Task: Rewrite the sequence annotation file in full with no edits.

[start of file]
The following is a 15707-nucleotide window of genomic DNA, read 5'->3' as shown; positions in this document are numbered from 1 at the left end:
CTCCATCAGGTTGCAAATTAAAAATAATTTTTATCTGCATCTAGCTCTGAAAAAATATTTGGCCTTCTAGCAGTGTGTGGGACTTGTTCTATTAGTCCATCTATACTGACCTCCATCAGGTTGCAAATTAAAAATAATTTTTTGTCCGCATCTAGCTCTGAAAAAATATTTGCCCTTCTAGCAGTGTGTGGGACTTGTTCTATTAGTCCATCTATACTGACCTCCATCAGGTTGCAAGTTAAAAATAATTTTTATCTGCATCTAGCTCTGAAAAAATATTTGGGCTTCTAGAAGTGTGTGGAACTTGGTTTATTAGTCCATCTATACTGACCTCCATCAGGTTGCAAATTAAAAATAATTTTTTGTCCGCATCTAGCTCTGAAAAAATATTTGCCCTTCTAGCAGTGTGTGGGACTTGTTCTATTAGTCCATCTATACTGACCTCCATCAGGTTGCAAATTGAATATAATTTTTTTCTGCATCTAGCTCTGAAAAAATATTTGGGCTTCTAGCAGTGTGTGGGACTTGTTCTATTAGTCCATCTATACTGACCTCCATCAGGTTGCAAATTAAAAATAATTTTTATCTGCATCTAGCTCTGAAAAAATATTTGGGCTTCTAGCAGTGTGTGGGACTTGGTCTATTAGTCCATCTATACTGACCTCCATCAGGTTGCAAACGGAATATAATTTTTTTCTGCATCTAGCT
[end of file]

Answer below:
The following is a 15707-nucleotide window of genomic DNA, read 5'->3' as shown; positions in this document are numbered from 1 at the left end:
CTCCATCAGGTTGCAAATTAAAAATAATTTTTATCTGCATCTAGCTCTGAAAAAATATTTGGCCTTCTAGCAGTGTGTGGGACTTGTTCTATTAGTCCATCTATACTGACCTCCATCAGGTTGCAAATTAAAAATAATTTTTTGTCCGCATCTAGCTCTGAAAAAATATTTGCCCTTCTAGCAGTGTGTGGGACTTGTTCTATTAGTCCATCTATACTGACCTCCATCAGGTTGCAAGTTAAAAATAATTTTTATCTGCATCTAGCTCTGAAAAAATATTTGGGCTTCTAGAAGTGTGTGGAACTTGGTTTATTAGTCCATCTATACTGACCTCCATCAGGTTGCAAATTAAAAATAATTTTTTGTCCGCATCTAGCTCTGAAAAAATATTTGCCCTTCTAGCAGTGTGTGGGACTTGTTCTATTAGTCCATCTATACTGACCTCCATCAGGTTGCAAATTGAATATAATTTTTTTCTGCATCTAGCTCTGAAAAAATATTTGGGCTTCTAGCAGTGTGTGGGACTTGTTCTATTAGTCCATCTATACTGACCTCCATCAGGTTGCAAATTAAAAATAATTTTTATCTGCATCTAGCTCTGAAAAAATATTTGGGCTTCTAGCAGTGTGTGGGACTTGGTCTATTAGTCCATCTATACTGACCTCCATCAGGTTGCAAACGGAATATAATTTTTTTCTGCATCTAGCT